A witness reported observing the Air Tractor AT-602 make a downwind turn that would realign it with the field the pilot was spraying near Gueydan, La.
The plane then entered a descent and struck 30-foot power lines before hitting the ground about 30 feet forward of the power lines in a left-wing-low, steep nose-down attitude, which was consistent with the airplane stalling before it impacted the power lines.
The pilot, who was killed in the crash, was known to make steep, high-G turns when spraying fields.
The day before the accident, the pilot flew the airplane, and it struck a bird, which damaged the right wing’s leading edge.
A mechanic inspected the wing and deemed the damage to be minor; the pilot agreed and subsequently flew the damaged airplane for about 12 hours.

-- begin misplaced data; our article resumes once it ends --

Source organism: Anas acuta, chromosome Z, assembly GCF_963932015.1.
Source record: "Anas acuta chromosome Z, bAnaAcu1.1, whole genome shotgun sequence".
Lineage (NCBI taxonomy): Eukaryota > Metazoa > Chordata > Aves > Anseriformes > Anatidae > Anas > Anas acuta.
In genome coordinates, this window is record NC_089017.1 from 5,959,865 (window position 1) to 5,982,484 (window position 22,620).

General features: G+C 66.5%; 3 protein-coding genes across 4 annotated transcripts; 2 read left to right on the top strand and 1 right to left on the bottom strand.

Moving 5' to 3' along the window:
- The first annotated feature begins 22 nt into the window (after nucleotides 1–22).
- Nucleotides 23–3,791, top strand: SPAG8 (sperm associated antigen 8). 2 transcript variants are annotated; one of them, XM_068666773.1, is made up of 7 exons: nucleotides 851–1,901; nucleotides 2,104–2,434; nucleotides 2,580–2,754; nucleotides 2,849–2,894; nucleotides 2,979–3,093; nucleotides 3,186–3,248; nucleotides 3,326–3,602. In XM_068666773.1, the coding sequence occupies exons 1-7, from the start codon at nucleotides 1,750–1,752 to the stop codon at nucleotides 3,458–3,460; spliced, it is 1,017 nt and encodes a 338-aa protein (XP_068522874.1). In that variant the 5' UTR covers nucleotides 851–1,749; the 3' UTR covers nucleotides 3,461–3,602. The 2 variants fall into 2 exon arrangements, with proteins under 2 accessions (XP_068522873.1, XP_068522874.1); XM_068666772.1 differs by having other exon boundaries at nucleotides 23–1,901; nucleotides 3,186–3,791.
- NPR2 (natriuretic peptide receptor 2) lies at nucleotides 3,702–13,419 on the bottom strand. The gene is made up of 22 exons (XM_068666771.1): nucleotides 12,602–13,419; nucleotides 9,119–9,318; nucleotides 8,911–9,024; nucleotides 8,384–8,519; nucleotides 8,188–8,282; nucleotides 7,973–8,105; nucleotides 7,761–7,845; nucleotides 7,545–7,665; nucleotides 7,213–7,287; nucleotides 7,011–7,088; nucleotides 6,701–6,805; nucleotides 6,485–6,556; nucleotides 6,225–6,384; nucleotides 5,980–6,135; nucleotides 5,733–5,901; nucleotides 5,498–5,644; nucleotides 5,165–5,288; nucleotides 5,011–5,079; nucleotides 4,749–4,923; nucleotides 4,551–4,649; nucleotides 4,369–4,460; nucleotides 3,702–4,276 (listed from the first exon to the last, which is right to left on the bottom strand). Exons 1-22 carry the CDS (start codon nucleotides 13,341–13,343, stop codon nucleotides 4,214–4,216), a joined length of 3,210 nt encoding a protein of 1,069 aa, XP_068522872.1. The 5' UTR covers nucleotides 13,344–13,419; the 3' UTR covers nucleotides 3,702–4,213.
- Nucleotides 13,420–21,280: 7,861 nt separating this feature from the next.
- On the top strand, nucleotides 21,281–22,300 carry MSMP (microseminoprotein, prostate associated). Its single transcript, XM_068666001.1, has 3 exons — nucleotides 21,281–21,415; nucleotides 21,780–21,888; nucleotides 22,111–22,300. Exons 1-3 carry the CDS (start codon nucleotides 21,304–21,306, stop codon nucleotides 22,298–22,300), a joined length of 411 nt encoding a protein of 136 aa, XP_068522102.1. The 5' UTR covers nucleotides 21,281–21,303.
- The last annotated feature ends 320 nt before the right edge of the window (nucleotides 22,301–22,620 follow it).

A company pilot reported that he heard the pilot comment over the radio during an application pass later that same day that the wing was starting to open up where the bird had hit it.
Even with this knowledge, the pilot continued to fly the airplane.
The company pilot also stated that he had looked at the airplane on the morning of the accident and noted that several rivets were missing around the damaged area and that he would not have flown the airplane in that condition, however, he did not share his concerns with the pilot or the operator.
Due to impact and post-impact fire damage, it could not be determined if the damaged wing contributed to the accident, however, the spar was undamaged.
The NTSB determined the probable cause as the pilot’s failure to maintain airplane control, which resulted in a stall and subsequent collision with power lines.
NTSB Identification: CEN14LA255
This May 2014 accident report is provided by the National Transportation Safety Board. Published as an educational tool, it is intended to help pilots learn from the misfortunes of others.